Epithet: née Phipps, actress and entertainer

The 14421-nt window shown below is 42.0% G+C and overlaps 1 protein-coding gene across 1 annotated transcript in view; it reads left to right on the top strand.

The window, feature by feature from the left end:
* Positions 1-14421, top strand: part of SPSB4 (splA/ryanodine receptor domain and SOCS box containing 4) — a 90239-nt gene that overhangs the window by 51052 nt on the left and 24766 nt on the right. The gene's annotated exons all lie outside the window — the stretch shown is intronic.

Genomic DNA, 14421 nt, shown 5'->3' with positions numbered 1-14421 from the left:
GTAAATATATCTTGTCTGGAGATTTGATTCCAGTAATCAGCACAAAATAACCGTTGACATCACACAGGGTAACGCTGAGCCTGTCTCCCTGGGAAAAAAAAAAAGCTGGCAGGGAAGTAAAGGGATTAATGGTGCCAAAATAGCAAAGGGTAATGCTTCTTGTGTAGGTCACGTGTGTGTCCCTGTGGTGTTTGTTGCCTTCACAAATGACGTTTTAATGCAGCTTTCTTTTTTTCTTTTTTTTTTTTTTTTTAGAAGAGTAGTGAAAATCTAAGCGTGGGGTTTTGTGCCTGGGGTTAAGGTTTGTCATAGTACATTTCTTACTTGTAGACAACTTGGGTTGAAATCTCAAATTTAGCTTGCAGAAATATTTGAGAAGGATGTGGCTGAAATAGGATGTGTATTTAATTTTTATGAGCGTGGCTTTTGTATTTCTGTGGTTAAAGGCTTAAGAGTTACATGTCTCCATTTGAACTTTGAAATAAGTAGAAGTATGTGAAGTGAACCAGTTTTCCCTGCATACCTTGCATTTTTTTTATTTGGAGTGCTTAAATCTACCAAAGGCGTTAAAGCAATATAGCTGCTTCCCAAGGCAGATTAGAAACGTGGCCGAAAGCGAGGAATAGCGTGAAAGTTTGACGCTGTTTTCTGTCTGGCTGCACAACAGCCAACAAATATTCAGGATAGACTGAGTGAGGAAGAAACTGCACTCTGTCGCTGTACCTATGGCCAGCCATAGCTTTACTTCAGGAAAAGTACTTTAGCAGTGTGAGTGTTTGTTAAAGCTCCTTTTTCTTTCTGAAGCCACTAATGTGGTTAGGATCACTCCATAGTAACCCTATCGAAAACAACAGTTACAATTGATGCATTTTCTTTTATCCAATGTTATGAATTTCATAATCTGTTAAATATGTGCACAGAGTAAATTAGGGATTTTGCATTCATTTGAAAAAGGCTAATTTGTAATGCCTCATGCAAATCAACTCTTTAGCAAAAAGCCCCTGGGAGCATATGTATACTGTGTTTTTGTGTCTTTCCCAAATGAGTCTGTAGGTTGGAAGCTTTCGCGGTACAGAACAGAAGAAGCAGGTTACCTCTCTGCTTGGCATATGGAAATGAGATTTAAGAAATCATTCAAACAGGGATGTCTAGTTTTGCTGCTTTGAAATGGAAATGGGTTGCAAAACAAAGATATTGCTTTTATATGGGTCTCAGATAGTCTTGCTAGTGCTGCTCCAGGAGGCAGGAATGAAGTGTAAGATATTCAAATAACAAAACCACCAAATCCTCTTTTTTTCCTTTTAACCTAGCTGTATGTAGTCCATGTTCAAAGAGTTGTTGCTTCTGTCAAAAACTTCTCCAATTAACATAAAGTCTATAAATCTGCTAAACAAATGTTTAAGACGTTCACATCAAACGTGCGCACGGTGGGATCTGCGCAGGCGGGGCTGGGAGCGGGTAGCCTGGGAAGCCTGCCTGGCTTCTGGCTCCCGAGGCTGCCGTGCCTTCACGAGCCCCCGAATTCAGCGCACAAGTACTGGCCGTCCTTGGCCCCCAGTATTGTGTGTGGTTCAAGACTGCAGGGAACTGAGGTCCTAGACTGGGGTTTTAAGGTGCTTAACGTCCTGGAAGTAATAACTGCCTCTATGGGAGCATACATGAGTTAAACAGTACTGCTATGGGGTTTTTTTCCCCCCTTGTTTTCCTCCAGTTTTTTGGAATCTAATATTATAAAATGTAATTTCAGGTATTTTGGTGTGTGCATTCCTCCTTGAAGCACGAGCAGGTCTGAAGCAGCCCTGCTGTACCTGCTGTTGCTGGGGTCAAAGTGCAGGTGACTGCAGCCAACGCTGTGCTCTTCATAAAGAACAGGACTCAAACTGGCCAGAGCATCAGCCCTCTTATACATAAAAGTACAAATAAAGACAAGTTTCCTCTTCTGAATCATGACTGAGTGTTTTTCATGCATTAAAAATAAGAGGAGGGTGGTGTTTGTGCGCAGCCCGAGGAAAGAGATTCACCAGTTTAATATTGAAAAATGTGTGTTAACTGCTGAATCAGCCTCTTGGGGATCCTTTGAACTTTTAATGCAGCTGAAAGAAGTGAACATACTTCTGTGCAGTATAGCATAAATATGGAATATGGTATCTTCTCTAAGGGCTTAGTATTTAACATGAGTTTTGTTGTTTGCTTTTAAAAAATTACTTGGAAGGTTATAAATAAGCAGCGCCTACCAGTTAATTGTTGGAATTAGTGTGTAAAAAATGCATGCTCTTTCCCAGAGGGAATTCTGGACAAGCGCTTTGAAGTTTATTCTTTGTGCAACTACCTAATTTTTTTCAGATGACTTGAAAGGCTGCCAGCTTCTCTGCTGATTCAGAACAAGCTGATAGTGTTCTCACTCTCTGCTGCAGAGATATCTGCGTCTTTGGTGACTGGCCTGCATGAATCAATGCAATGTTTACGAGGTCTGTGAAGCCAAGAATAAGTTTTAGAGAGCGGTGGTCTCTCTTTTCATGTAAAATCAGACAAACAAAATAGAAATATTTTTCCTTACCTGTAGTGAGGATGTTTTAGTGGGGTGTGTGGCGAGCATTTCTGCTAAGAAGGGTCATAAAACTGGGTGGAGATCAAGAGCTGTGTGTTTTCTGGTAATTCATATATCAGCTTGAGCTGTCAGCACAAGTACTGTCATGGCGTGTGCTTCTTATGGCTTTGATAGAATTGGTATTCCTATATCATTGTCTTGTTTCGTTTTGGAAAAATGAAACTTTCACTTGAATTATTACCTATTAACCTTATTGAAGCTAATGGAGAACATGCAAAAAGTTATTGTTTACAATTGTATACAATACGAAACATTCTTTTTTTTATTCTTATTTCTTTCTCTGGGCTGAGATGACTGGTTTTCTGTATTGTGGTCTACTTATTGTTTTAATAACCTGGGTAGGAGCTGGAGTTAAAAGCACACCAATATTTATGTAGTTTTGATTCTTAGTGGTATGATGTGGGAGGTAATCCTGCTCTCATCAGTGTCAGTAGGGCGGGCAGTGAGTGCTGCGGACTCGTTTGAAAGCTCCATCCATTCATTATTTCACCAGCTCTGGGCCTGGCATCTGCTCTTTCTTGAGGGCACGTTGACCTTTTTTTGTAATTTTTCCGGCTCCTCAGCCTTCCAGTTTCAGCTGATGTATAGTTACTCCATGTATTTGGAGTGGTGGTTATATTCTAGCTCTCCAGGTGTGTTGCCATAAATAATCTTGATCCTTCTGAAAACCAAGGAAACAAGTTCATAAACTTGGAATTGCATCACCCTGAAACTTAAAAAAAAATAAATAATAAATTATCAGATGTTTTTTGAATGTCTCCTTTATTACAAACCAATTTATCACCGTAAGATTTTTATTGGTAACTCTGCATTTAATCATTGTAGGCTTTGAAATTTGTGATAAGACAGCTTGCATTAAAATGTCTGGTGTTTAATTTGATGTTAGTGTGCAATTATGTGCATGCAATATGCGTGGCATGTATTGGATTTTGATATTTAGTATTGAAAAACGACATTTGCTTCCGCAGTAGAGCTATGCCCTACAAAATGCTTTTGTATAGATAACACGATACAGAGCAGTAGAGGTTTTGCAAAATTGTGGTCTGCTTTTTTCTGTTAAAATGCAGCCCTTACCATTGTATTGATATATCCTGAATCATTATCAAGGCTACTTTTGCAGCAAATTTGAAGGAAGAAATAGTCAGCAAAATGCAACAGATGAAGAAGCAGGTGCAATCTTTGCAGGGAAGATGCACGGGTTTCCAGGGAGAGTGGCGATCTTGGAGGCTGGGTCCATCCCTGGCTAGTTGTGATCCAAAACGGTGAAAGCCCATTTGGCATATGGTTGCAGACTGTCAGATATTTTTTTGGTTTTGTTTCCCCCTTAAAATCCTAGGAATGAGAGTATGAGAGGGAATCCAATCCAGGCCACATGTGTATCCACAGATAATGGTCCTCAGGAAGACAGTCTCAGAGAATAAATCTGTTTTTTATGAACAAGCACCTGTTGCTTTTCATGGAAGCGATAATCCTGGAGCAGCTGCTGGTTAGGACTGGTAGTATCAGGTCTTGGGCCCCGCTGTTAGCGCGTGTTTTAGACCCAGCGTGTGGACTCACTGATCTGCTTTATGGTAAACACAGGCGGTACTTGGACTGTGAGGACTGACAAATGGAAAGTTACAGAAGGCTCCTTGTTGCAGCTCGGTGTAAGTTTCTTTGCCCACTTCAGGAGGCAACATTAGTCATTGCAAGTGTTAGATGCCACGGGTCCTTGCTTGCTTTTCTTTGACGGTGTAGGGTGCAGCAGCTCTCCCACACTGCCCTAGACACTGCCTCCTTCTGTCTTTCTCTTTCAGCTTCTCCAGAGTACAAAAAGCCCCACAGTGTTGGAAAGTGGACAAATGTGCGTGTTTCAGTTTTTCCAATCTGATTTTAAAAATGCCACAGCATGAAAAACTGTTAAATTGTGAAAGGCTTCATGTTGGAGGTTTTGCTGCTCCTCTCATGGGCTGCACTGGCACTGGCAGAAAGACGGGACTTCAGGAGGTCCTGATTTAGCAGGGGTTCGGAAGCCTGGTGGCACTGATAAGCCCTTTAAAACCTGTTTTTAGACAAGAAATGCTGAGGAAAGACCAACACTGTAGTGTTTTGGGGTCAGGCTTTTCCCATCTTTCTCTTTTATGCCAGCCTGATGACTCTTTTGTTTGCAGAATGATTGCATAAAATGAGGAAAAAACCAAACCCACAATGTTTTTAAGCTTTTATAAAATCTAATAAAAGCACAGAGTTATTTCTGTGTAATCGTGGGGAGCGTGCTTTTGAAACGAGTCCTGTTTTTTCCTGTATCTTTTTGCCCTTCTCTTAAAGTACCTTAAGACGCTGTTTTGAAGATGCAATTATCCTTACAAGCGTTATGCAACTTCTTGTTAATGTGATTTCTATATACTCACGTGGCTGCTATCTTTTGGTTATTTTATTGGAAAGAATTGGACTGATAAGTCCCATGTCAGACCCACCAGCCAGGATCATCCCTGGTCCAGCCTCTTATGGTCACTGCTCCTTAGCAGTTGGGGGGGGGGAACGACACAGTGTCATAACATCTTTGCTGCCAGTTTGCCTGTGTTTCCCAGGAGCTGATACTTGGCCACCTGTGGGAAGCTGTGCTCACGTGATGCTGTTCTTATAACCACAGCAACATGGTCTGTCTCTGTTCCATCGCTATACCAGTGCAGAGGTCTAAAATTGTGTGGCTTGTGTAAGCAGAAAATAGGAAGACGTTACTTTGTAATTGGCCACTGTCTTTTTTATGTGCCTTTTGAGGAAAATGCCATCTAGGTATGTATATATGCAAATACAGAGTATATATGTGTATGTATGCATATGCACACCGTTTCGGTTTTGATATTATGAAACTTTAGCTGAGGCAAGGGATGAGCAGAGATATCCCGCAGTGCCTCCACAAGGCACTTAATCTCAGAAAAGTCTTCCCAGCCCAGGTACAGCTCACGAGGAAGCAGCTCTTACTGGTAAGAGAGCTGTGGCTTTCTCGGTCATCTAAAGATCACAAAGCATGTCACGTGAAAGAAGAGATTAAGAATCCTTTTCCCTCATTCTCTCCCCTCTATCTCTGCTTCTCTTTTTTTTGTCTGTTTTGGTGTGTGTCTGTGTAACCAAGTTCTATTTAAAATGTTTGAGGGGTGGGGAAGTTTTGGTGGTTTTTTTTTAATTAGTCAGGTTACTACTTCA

British Library Archives and Manuscripts Catalogue : Person : Description : ark:/81055/vdc_100000000560.0x000227